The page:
AD: As a provider which does not use packagers because of our advanced process procedures, I am observing this debate with interest but not concern. I must admit I have some sympathy with the views of those packagers who could see disclosure as dangerous and could possibly lead to misunderstanding about the merit of the product, assuming high fees mean poorer product.
If a packager is just that and has no contact with the client, I feel disclosure is irrelevant. If the packager is in contact as part of the decision process with clients, I suspect there could be a case for full disclosure. If, however, the packaging service is being provided to a lender as part of a whole basket of services, their impact on the end-user should be determined in isolation and its price and impact on the application should be seen on, I suppose, a need to know basis.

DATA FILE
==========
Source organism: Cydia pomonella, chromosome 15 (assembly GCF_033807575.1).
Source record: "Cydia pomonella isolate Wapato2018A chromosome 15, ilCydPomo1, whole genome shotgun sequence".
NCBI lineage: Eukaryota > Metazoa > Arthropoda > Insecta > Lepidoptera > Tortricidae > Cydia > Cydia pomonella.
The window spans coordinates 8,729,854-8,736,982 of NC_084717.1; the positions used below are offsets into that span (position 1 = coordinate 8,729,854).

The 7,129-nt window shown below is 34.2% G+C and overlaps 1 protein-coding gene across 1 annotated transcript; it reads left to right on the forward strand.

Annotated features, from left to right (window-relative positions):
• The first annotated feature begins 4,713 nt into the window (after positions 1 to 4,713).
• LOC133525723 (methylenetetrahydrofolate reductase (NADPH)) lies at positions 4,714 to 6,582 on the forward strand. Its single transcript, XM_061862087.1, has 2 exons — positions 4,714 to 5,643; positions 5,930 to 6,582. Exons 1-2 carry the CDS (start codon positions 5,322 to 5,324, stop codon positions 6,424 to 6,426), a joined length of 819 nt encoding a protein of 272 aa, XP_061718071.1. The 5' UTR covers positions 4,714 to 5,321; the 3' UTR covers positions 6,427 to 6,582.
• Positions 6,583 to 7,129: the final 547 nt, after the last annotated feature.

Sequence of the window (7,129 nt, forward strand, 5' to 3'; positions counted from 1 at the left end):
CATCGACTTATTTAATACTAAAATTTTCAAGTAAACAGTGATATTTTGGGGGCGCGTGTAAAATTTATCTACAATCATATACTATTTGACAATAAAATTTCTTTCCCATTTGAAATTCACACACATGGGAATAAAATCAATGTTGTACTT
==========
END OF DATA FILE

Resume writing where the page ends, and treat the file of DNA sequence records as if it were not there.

GB: No. Packagers are paid a fee by the lender for the work they undertake for the lender, such as admin, marketing and distribution. They are providing a service for the lender.
What does the future hold for flexible mortgages?
DS: I believe that flexible mortgages are here to stay. All that we may have seen is an end to the hype that heralded their introduction and a bit more realism about how much of the market they will account for.
We launched our first flexible mortgage in May and, despite the fact that we have not advertised this product, we have been receiving a very good level of applications. Not only does the flexibility suit today's lifestyles but the loans also meet a growing demand from consumers that products should be tailored to meet their needs. There is a danger that flexible mortgages are becoming too complex – simplicity is the key.